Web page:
Senator Millen - They get them for less.


Senator SAYERS - Yes, I believe they do sometimes. We pay the current rates for the halls which we engage, and we never dispute the charges, though, of course, we have not the same facilities for addressing the electors as are provided in Victoria. If a man applies to the Shire Council, he has to pay £11s. or £2 2s. for the use of the shire hall. He does not expect, or ask, to get the use of a hall for nothing.


Senator Millen - He does if he is a member of the Labour party.


Senator SAYERS - Never have I had the free use of a hall. I have paid the bill-sticker, and the newspaper which published my advertisement. A Labour candidate may stop in an hotel for three or four weeks, and he is charged nothing. I have never been in that position, because I do not care to accept charity. When I am canvassing, I am always prepared to pay the current rates at hotels. The things I have mentioned have been done, but not accounted for in the return of expenses. Perhaps Senator Pearce is one of those who have had such things done for them. I know such things are done in Western Australia and are not included in the return of expenses, whatever may be done afterwards. The candidates are taken to the hotels as guests.


Senator Henderson - Do you ever pay your hotel expenses?


Senator SAYERS - Sometimes.


Senator Henderson - Never.


Senator SAYERS - Oh, yes, I have done so. A man may drive me in his trap for 8 or 100 miles, and not charge anything. That should go down in my expenses, but it does not; but when I hire a vehicle to drive me, I have to include the charge in my expenses.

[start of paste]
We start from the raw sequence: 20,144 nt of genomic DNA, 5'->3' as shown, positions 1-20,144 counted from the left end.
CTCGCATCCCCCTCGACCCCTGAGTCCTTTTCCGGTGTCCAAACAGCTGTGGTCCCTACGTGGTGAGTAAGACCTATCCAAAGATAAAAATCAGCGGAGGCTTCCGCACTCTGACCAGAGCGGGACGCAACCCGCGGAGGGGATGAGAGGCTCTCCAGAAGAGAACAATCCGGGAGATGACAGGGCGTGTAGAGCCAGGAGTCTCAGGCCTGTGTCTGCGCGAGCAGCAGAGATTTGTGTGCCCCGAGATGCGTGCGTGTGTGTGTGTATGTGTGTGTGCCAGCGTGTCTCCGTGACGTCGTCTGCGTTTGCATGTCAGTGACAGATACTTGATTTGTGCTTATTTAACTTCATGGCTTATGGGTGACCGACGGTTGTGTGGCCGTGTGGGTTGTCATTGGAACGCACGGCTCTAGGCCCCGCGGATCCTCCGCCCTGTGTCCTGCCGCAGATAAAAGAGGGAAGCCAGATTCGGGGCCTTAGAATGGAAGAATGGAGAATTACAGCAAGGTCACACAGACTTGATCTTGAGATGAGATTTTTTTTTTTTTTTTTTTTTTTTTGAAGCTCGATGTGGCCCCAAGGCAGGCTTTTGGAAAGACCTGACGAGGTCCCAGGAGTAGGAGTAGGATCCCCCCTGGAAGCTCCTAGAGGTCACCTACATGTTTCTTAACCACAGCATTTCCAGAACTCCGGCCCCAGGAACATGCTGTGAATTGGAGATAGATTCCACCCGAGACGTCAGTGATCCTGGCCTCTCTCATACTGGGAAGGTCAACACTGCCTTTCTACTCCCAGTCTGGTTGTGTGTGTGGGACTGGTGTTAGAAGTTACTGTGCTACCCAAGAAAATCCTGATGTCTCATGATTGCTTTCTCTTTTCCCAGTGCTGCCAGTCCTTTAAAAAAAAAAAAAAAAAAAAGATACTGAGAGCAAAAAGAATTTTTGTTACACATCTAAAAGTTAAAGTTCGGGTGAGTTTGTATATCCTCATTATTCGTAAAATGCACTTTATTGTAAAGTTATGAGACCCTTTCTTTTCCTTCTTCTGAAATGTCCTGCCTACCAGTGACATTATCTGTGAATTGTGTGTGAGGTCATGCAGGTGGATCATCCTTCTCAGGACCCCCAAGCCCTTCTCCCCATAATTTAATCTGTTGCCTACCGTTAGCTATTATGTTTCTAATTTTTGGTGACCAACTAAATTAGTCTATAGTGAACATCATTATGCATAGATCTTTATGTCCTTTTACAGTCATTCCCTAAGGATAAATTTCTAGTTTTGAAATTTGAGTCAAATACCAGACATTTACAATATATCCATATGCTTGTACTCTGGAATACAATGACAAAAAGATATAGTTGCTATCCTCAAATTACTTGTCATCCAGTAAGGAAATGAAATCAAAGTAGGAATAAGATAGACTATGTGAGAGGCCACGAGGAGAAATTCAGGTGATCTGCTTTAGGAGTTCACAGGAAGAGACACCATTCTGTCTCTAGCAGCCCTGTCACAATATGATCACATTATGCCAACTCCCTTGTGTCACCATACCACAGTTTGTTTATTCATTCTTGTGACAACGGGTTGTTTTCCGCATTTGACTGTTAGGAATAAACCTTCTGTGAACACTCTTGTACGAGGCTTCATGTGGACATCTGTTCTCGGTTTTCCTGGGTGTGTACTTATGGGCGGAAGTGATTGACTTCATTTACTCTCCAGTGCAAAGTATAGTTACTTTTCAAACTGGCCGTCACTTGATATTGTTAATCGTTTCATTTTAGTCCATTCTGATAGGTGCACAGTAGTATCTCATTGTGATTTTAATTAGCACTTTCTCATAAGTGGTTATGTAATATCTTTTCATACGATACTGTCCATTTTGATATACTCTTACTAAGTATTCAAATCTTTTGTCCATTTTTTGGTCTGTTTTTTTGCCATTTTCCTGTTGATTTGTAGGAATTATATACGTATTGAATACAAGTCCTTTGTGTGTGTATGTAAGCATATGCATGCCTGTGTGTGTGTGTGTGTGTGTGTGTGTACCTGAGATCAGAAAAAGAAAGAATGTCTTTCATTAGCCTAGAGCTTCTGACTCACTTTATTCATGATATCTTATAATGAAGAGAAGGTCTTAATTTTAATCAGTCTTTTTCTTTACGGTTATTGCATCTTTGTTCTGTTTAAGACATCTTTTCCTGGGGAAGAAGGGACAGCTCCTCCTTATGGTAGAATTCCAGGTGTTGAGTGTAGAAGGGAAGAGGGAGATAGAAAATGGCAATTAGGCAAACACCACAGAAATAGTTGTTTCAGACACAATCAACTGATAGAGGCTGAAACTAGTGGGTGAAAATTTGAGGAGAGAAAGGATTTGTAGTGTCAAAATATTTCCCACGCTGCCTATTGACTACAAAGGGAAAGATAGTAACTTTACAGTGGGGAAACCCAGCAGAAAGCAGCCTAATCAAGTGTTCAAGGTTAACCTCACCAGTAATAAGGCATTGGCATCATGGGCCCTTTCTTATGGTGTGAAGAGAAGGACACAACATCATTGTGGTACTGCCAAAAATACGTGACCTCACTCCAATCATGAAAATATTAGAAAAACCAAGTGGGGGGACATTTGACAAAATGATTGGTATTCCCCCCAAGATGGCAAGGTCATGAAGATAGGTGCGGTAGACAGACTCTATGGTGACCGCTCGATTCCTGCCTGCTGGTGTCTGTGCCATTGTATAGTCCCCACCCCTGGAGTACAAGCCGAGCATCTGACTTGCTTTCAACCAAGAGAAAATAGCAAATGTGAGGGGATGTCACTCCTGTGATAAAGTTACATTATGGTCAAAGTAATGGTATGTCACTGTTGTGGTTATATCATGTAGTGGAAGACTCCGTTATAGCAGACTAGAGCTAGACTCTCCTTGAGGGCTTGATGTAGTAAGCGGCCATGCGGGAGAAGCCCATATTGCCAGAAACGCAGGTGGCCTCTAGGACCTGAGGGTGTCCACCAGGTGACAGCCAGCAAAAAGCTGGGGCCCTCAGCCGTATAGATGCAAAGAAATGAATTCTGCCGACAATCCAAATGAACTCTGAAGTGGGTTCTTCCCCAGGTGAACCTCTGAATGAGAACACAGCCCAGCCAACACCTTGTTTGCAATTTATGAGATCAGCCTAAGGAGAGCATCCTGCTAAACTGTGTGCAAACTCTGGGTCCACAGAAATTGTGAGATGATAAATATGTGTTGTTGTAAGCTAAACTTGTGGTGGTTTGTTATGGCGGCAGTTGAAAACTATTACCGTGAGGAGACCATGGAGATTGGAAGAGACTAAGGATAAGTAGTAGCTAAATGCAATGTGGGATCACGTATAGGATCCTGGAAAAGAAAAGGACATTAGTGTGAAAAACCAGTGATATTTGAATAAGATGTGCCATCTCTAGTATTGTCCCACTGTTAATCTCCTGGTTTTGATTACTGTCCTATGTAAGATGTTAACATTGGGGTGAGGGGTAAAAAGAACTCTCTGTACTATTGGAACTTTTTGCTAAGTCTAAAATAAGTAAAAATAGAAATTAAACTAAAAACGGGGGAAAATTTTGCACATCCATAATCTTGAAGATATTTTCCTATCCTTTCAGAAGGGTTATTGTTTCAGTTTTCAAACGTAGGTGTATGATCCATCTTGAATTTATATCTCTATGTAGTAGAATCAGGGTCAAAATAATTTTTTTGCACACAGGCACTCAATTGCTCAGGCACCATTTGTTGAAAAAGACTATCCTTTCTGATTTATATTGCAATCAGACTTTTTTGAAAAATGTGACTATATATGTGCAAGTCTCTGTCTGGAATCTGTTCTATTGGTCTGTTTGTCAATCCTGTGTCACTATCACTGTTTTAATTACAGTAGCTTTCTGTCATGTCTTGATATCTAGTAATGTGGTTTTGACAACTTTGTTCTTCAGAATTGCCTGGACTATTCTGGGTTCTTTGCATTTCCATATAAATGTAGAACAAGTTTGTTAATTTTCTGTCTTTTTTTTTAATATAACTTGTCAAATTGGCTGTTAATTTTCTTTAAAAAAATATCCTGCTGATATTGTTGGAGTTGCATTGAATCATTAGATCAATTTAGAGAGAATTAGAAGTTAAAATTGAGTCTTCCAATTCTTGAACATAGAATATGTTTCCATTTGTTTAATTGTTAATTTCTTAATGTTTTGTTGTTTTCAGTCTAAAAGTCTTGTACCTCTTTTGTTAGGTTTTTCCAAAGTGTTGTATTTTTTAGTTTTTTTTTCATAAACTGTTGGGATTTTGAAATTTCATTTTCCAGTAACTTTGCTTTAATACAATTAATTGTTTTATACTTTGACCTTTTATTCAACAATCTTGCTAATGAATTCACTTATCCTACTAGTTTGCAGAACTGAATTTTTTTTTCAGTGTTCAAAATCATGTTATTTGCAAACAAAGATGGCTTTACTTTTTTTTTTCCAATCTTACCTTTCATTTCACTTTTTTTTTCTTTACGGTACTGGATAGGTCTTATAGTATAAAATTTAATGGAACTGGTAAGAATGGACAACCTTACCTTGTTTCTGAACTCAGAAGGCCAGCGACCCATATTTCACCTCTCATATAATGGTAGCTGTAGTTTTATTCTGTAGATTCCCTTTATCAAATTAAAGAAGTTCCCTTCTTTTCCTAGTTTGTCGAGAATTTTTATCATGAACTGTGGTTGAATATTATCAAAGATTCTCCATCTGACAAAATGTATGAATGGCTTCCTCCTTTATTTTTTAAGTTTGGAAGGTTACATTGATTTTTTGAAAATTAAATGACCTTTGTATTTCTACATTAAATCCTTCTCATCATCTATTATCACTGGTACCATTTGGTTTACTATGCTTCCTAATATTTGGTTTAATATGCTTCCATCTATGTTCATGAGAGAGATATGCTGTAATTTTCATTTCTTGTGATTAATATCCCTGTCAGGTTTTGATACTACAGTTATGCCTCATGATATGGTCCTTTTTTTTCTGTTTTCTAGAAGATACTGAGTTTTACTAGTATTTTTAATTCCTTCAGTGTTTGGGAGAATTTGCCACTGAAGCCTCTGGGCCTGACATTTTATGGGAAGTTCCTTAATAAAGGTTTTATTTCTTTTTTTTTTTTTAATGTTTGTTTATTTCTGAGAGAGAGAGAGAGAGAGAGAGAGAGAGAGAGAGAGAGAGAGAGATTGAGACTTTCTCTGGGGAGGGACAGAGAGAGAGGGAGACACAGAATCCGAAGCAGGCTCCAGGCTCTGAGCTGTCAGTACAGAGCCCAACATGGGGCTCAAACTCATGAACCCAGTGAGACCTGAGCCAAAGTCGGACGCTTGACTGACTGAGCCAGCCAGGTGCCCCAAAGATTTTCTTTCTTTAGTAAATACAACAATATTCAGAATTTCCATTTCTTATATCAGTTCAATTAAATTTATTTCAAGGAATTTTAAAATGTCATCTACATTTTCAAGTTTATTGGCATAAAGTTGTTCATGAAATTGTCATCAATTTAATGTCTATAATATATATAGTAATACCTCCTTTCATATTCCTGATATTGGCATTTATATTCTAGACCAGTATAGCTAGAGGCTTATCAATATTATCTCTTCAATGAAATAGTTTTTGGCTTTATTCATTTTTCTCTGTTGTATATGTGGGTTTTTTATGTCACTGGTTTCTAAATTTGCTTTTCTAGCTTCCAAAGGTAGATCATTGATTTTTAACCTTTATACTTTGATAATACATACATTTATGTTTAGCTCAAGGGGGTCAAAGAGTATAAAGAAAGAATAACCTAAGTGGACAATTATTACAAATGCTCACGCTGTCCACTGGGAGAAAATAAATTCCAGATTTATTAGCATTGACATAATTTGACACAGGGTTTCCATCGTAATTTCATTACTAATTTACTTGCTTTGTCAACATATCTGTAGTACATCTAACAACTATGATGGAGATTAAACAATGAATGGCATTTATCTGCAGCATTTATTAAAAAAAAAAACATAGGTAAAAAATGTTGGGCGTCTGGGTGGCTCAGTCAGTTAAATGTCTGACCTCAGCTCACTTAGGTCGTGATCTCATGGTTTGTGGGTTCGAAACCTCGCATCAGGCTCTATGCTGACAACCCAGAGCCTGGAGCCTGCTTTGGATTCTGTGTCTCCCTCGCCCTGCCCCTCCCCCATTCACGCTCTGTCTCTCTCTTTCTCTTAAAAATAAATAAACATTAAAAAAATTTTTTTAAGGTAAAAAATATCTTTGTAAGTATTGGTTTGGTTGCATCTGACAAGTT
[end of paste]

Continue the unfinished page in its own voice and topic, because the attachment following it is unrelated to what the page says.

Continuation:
Senator W RUSSELL (SOUTH AUSTRALIA) - The wealthy squatters will drive you about.


Senator SAYERS - No wealthy squatter has ever driven me a yard, so that my honorable friend is barking up the wrong tree again.


Senator W RUSSELL (SOUTH AUSTRALIA) - You are driven for pure love and affection.


Senator SAYERS - Yes; but, according to my honorable friend, Labour men have no wealthy squatters who will drive them for pure love and affection.


Senator W RUSSELL (SOUTH AUSTRALIA) - Yes, we have a few.


Senator SAYERS - If. it is desired to improve the Electoral Act and secure a better voting system, it will be necessary for the Minister to materially alter this measure: It should be framed a little more in the interests of the electors, instead of in the interests of party. To my mind, the interests of party weighed with Ministers in drafting the Bill from first to. last, and that opinion is shared by members of the Labour party, because, outside, they have said that it is not a fair deal. I feel sure that if the Minister forces the Bill through the House, as he can do with his numbers, he will find that it will react against the Labour party. There is an old saying that a man who becomes a tyrant makes enemies. The Ministry, in bringing down this Bill, will make enemies. The opinion is gaining ground, even amongst their friends, that they are little bits of tyrants, who are not prepared to give fair play to the electors of the Commonwealth as a whole.